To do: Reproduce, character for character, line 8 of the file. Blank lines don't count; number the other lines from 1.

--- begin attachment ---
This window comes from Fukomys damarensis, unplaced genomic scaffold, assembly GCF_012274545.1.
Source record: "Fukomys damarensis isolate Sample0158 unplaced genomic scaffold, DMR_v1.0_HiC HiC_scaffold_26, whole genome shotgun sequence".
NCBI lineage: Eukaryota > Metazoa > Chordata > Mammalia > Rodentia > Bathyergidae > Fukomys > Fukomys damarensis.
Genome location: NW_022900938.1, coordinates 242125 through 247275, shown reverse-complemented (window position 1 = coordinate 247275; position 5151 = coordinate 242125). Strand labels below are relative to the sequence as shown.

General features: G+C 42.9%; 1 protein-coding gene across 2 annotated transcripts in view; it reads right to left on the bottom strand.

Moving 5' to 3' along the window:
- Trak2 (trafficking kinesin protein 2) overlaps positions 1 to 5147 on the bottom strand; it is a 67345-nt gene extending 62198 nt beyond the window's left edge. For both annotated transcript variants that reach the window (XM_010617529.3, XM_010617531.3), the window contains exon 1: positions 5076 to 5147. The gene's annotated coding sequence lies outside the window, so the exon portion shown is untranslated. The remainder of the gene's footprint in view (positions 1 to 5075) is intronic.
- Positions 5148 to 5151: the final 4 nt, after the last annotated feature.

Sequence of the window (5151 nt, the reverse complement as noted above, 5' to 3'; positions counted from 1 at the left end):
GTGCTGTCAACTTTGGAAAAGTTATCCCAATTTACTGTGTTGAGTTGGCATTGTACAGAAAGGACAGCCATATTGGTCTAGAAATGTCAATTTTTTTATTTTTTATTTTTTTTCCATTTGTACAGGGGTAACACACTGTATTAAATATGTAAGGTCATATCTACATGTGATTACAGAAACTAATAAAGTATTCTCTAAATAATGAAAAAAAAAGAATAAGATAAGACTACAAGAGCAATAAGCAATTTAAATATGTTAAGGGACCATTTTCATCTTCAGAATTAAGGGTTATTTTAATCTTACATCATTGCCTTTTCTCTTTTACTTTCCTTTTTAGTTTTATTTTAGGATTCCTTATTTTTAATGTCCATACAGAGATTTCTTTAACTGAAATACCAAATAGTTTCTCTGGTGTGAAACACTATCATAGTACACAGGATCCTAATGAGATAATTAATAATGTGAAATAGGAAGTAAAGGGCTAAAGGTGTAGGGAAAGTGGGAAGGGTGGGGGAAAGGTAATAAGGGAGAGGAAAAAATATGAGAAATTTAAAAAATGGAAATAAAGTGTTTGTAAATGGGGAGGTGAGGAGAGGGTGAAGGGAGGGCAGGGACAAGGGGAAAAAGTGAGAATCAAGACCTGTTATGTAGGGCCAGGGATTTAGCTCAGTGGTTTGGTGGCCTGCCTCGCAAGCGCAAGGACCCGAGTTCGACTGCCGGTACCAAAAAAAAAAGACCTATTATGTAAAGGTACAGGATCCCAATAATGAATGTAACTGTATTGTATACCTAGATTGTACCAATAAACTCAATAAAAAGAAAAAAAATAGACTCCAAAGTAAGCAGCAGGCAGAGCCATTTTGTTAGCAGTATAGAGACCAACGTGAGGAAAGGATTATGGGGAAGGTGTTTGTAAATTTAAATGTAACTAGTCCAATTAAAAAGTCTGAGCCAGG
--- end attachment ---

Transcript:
- Positions 5148 to 5151: the final 4 nt, after the last annotated feature.